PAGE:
Smarter Operations: The Role of Additive Manufacturing in Production of the Future

Modern operations need to extend down the entire value chain for optimal benefit. But roughly half of manufacturers surveyed feel their movement to such modern operations lags behind the competition. If you're in this boat, this white paper is for you. It will discuss the Role of Additive Manufacturing in production of the future.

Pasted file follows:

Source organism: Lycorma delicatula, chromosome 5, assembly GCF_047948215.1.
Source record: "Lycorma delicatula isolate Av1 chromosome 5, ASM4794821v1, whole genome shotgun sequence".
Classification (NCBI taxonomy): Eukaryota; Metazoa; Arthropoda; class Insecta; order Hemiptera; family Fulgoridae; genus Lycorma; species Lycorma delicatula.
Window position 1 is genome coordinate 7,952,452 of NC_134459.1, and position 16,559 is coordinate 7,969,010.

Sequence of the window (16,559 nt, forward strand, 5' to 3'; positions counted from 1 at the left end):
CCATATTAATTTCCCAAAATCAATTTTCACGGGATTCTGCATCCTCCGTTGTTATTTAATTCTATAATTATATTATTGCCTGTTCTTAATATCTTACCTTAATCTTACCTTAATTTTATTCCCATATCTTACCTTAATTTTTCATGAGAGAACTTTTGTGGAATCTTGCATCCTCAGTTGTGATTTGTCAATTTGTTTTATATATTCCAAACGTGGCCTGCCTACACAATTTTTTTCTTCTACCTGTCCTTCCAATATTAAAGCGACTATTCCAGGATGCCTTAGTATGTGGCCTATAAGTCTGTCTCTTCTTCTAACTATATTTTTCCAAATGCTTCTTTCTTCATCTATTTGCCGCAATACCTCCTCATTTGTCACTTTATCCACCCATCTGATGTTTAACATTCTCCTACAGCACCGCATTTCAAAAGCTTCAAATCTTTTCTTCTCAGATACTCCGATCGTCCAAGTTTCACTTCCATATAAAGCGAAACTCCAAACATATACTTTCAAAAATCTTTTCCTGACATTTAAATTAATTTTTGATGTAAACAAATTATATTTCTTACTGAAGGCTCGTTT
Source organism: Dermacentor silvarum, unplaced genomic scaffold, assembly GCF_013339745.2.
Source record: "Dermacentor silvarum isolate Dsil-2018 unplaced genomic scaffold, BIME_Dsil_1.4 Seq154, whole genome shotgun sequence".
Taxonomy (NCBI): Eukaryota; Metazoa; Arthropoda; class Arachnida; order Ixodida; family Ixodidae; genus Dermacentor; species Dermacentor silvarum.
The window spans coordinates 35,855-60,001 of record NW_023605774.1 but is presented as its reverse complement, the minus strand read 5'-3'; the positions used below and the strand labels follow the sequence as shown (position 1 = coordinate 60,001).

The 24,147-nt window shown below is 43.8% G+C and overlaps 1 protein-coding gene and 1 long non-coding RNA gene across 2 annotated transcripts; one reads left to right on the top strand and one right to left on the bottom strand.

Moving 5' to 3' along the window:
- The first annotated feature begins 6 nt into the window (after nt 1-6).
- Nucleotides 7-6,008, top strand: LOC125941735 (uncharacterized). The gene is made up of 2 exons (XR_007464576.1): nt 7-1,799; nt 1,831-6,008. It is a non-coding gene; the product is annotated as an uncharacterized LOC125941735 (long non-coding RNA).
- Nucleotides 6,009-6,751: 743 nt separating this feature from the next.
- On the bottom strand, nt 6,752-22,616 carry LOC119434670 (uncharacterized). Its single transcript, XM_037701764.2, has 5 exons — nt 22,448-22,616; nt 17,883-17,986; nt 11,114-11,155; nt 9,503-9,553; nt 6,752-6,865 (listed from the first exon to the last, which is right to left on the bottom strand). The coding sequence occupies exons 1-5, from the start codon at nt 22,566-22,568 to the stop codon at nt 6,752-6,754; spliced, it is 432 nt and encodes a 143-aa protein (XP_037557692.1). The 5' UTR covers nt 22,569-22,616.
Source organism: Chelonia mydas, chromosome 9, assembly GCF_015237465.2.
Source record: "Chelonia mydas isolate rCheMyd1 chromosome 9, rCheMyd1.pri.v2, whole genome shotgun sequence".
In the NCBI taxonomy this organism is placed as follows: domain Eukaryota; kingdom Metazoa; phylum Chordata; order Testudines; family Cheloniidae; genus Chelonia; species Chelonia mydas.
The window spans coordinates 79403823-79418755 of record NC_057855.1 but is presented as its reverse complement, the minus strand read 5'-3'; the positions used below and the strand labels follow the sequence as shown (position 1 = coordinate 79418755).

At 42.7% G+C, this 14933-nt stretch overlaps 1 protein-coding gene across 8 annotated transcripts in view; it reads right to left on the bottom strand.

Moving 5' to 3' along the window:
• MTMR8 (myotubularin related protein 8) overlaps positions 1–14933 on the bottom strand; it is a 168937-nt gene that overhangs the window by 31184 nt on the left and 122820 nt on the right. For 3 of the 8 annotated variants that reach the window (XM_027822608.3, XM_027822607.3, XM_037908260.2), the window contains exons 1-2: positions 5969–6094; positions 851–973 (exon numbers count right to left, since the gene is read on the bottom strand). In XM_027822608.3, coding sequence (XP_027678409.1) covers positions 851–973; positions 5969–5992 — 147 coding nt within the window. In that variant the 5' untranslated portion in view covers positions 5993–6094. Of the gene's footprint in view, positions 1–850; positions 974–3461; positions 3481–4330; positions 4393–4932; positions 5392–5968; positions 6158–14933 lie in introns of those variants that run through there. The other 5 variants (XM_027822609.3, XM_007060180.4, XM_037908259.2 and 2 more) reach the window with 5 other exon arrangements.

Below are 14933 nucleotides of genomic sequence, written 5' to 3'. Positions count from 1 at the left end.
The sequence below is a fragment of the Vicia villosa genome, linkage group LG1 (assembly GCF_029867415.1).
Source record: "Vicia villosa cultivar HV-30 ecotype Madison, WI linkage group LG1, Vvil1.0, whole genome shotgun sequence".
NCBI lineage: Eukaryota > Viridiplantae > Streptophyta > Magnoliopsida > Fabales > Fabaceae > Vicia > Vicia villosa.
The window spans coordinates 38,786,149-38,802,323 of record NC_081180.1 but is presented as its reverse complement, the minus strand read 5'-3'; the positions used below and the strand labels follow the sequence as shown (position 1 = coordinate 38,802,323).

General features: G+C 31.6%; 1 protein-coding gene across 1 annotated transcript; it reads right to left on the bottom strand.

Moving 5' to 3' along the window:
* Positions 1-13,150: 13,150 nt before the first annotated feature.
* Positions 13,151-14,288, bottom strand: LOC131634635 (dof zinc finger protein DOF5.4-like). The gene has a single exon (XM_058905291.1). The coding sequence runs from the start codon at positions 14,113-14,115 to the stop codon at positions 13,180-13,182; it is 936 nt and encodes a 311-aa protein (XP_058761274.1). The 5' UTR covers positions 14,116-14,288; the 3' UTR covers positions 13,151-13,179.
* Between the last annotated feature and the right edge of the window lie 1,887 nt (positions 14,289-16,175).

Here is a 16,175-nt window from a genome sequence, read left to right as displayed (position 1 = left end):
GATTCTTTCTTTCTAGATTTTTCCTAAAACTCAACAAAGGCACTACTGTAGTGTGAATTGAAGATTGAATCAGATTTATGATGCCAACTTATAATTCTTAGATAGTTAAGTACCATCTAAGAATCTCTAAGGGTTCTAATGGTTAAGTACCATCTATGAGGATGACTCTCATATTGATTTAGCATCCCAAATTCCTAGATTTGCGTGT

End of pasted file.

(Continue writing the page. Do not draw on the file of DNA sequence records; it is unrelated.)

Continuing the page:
Smarter Operations: The Value Chain’s Vital Role in Digital Evolution Chapter 3 The Role of Additive Manufacturing in Production of the Future 1Role of Additive Manufacturing Industrial Demand Return on Investment Conclusions and Key Takeaways Introduction A four-part series helping manufacturers make progress today while building for tomorrow Concepts Thought leaders envisioning the digital future of manufacturing production have put names to different movements or strategies. For consistency, the following definitions are being applied. Digital Transformation (DX) Technology analyst and advisory firm IDC defines DX as transforming decision-making with technology. Manufacturers must look at DX as a mechanism to deliver the next level of value for the organization through the use of digital technologies. Industry 4.0 This fourth Industrial Revolution is the next wave of disruptive technology that will enable manufacturers to make great leaps in productivity, efficiency and innovation. Smart Operations A step forward from Smart Manufacturing to the digital connectivity of machines, facilities and people outside a factory’s walls. Smart Operations helps integrate processes both upstream and downstream to improve visibility and enable flexibility in both planned and unplanned changes. Trading Partners Businesses contributing at any point in the value chain to the manufacture and delivery of products. Value Chain The unique internal and external contributors to a manufacturer’s end-to-end supply chain that add value to the product being supplied to customers. Modern digital technology is transforming every industry, including manufacturing. Yet in The Rise of Smart Operations, a survey of machinery manufacturers conducted by UPS and IDC, roughly one-half of the respondents said their digital or “smart” operations were lagging the competition or were at a significant disadvantage. This four-part series continues to explore the building blocks required to create a smarter, more digital operation. Manufacturers will also find practical solutions they can consider implementing today to incorporate smarter operations in their production processes of the future. Smarter Operations: The Value Chain’s Vital Role in Digital Evolution 2Role of Additive Manufacturing Industrial Demand Return on Investment Conclusions and Key Takeaways Bold predictions have been made about the disruptive power of Additive Manufacturing (AM), commonly called 3D Printing. However, instead of being the death knell of traditional, subtractive manufacturing, the reality is quite the opposite. This method of depositing layers of material per precise digital specifications may be the most readily available production technology today — and perhaps the most underutilized. We see companies using AM more often for product development via prototyping or proof of concept. A recent study of over 900 3D Printing users supports that view. Twenty- eight percent said their top AM priority is accelerating product development, whereas 19% or less said their companies’ top AM priorities included product customization, production flexibility, spare parts management or reducing tooling expense. Among Industrial Goods manufacturers, just 14% said that AM permeates all or most of their programs, compared to 26% of all respondents. Are manufacturers underutilizing Additive Manufacturing? Yes, without a doubt. But the flip-side is that tremendous opportunity awaits those who incorporate its power both upstream and downstream in the value chain. For the past few years, I’ve been closely involved in the UPS-Fast Radius solution which provides on-demand AM services in a range of materials. These “Additive Micro Factories” of commercial-grade machines produce everything from single prototypes and replacement parts to large lots of mass customized products. If digital plans are submitted early enough, products can often ship out the same day for delivery the next morning in the U.S., and the next day to anyplace around the globe. The solution is there for the taking without investment in capital, expertise and training. This leads to my own bold prediction: For manufacturers to answer the growing cry for efficiency, speed and innovation, they must begin incorporating AM into their production processes now. Looking into AM can be as simple as an exploratory meeting or submitting digital parts information for production design and testing. Tomorrow, those with digitally connected operations and analytics-based business rules could automatically route small batch custom orders to an Additive Micro Factory, leaving high volume production of non-custom parts to subtractive manufacturing facilities. I also want to emphasize the importance of evaluating AM return on investment holistically across the enterprise. For example, what impact could lowering inventory and out-of-production parts by 5% have on the bottom line? What if on- demand AM production of repair parts, tools, jigs or fixtures could get a machine line running in two days instead of two months? What service advantages could be gained by offering customers more options for product customization? Over the last two years the time and cost of AM have plummeted while quality has increased. We see this trend accelerating with new technologies and materials ready to be introduced over the next year. Smart manufacturers will not only take notice, they will take action. They know that relentless change in the industrial sphere is turning bystanders into dinosaurs. When building toward the future, the advantage lies with those who embrace the expertise and infrastructure that resides outside of their own four walls in order to keep up or get ahead of their customers’ expectations. Introduction by Alan Amling Vice President, UPS Corporate Strategy Introduction 3Introduction Industrial Demand Return on Investment Conclusions and Key Takeaways Additive manufacturing (AM) is the process of adding layers of material — most commonly plastics or resins, and increasingly metals — to produce products according to precise digital plans. The technology introduces a fundamentally different approach to making products when compared to the traditional, subtractive manufacturing process of reducing material to get to the final product. With AM, products are produced using only the material necessary, therefore minimizing scrap. While the technology is over 30 years old, it has now reached mainstream manufacturing largely for early stage product development. Manufacturers will likely realize the full potential of AM as they continue building the pillars of a more digitally connected operation (Figure 1). Current AM adoption rates are far from eye-popping. Alan Amling noted in his Introduction that only 14% of Industrial Goods manufacturers say AM is permeating part or all of their operations. However, as manufacturing operations become more digitally integrated and automated, and when captured data is analyzed into productive insights, the power of AM will only be magnified. Role of Additive Manufacturing DIGITAL OPERATIONS AUTOMATED OPERATIONS INTEGRATED OPERATIONS INSTRUMENTED OPERATIONS Sensors capture data about operations and facilities to better understand operations and identify opportunities for improvement. Enables the organization to break down the traditional silos of insight and create alignment across the end-to-end value chain. Automation technology and robotics help drive eciency, productivity, and quality improvements throughout the operation. A digital representation (digital twin) of products and processes enables modeling and simulation to help drive operational improvements. Access to Enterprise technology and so‚ware currently used for corporate or administrative purposes Corporate Vendors Global value chain visibility Contract manufacturing, warehousing and distribution Established partnerships with technology providers Logistics & 3PLs Product innovation Shared services Investment in tech for mutual bene…t Industry best practices Suppliers Advance Smart Operations with Support from Value Chain Partners Figure 1 The Role of Additive Manufacturing in Production of the Future 4Introduction Industrial Demand Return on Investment Conclusions and Key Takeaways Notable AM Advantages Realistic AM Challenges Role of Additive Manufacturing Faster prototyping has the potential to speed up product innovation. It can also position final production closer to the point of need to better meet time- sensitive service- level agreements. Additive Manufacturing is the common name for a range of additive printing methods. For simplicity, this paper will not discuss the pros and cons of each. The important point is that making capital investments in rapidly emerging technologies is clearly a risk. Testing AM through third-party providers can be a wise choice in the short-term. AM is often a more efficient solution for producing customized and variable products or for production of small lots. AM enables the manufacture of highly complex geometries and can help reduce the time and expense of retooling. Sending any files digitally across the internet comes with inherent risks. Work with trusted suppliers and verify that they can provide secure transmission and storage of plans. All manufacturing processes result in waste but the volume of waste from AM is notably lower, helping to reduce scrap and the expense of waste removal. On-demand AM can help reduce or eliminate the need to carry safety stock, and can reduce the inventory burden of aftersales service. No one knows what, if any, limitations may be imposed when Additive Manufacturing is implemented across borders. In time, increased adoption rates may prompt issues related to data privacy and customs compliance. Speed Investing in rapidly evolving technologies Flexibility Protection of Intellectual Property Rights Waste Reduction Inventory Reduction Global considerations Customization The Role of Additive Manufacturing in Production of the Future (continued) 5Role of Additive Manufacturing Introduction Return on Investment Conclusions and Key Takeaways Chapter 3: The Role of Additive Manufacturing in Production of the Future Industrial Demand Despite its relatively limited use throughout the manufacturing enterprise, interest in AM has been growing. A recent IDC survey found that over 44% of machinery manufacturers were either evaluating, implementing or already using AM in their organizations (Figure 2). Of those using AM, the most common use was for prototypes (59.7%) followed by production of parts and/or tools (42.6%). The next closest use, at 23.2%, was for mass customized products such as cell phone covers, prosthetics and dental appliances. AM adoption rates will increase as the technology advances in speed, scale and the variety of available materials. Correspondingly, the supply chain for AM printed products will change. To start, storage and transportation requirements will be different from those used with traditionally manufactured products. Some raw materials, often metal sheets and containers of parts, will be replaced by AM plastic or resin “ink” wound like speaker wire around large spools. AM-driven disruptions can be found in every sector. In some cases, an engineer may be the de facto manufacturer simply by transmitting the design plans in a compatible format to a remote print facility. For obvious reasons, AM is also disrupting ancillary service providers such as aftersales services and outsourced manufacturing. Now that manufacturers can digitally “push” the manufacturing process closer to customers, there is also potential to reduce the complexity and expense of international tariffs and duties. Industrial Demand 3D Printing — Which statement best describes your current position for the following technologies and solutions? Already in use in my organization Currently implementing Currently evaluating Will evaluate in the next 6–12 months Will evaluate in the next 1–3 years Not considering Not applicable for my organization 3D Printing in Manufacturing 14.2% 15.4% 19.4% 13.9% 11.2% 13.3% 12.6% Figure 2 Of those using AM, the most common use was for prototypes (59.7%) followed by end-user parts and/or tools (42.6%). The next closest use, at 23.2%, was for mass customized products such as cell phone covers, prosthetics and dental appliances. 6Role of Additive Manufacturing Introduction Industrial Demand Conclusions and Key Takeaways Chapter 3: The Role of Additive Manufacturing in Production of the Future Return on Investment Additive Manufacturing is a viable production tool that can be applied in many ways throughout the value chain. However, with its use still largely concentrated in early product development, and given the long delay between prototype and product-driven revenue, it is fairer to look at ROI from a broader perspective. Specifically, AM should be considered part of a holistic enterprise operating plan that enables more optimal deployment of assets and resources to meet key performance indicators. To evaluate AM costs in isolation risks shortchanging the tool that seems poised to become as vital to manufacturing’s future as machining has been for the past two centuries. Following are some opportunities to consider: 1 2 3 4 Return on Investment (ROI) Potential to reduce complexity, weight and production cost of products Potential to consolidate parts by AM printing a unit that was previously made up of multiple assembled parts Competitive advantages • Faster product development • More customized products • Faster delivery of vital service parts Reduced inventory holding and management costs 7Role of Additive Manufacturing Introduction Industrial Demand Return on InvestmentChapter 3: The Role of Additive Manufacturing in Production of the Future Conclusions and Key Takeaways Additive Manufacturing clearly holds great promise for the future of manufacturing production. Though it is still being used most for prototyping, compelling arguments have emerged for making AM an integral part of a holistic and forward-looking production process. Manufacturers should engage their operations leaders and value chain partners in a discussion of where and how Additive Manufacturing can benefit the operations now — and in the future. Suggested steps: • Engage partners. At a time of overwhelming change, getting insights from companies that know your business can be invaluable. Also, value chain partners can offer unique access to technology and solutions that will be difficult to find or afford on the open market. • Test and learn. Some AM technologies appear to be frontrunners in an increasingly crowded space, but it is too early to know for sure. Further, no single AM production method is right for all products. As an alternative to investing in technology and expertise, there are third-parties who can offer consultation services and provide on- demand printing as well. Learn more about the UPS-Fast Radius solution here. • Explore AM as a differentiator. As part of a holistic enterprise strategy, Additive Manufacturing can help manufacturers allocate resources more efficiently at nearly every point in the value chain. Among the resulting benefits may be faster product development and innovation, faster repairs or lower inventory costs. Any or all may be turned into hard-to-achieve differentiators with customers. • Consider Additive Manufacturing as a long-term strategy. The hype surrounding AM could easily make the technology seem like a fad. All evidence so far points in the opposite direction. As the technology evolves, and as manufacturers build their digital ecosystems, AM is poised to play an even bigger role in creating the production process of the future. Conclusions and Key Takeaways 8Role of Additive Manufacturing Introduction Industrial Demand Return on InvestmentChapter 3: The Role of Additive Manufacturing in Production of the Future Conclusions and Key Takeaways Learn more about the ways UPS can help you progress toward Digital Transformation. INSTRUMENTED OPERATIONS INTEGRATED OPERATIONS AUTOMATED OPERATIONS DIGITAL OPERATIONS UPS Logistics Supporting Smarter Operations Corporate Strategy & Innovation • Supply chain consultation to help identify short-term and long-term steps toward smarter operations • Financial and insurance products from UPS Capital to enable growth and investment while mitigating risk Operations • Advanced operating capabilities through contract warehousing, distribution and field stocking locations • Order intake, processing, shipment and delivery • On-demand Additive Manufacturing (3D Printing) services • Package Engineering Inbound/Outbound Logistics • Integrated global transportation network: ground, air, ocean, rail • Multimodal visibility into inbound and outbound UPS shipments • Trade Management and Customs Compliance • Global Freight Forwarding Post-Sales Services & Solutions • Returns solutions to streamline customer experience and better manage inventory utilization and costs • Test, repair and refurbishment services • Critical MRO order fulfillment • 27,000 drop-off and pick-up sites Conclusions and Key Takeaways (continued) Coming Soon: Chapter 4 | Production of the Future – Conclusions and Guidance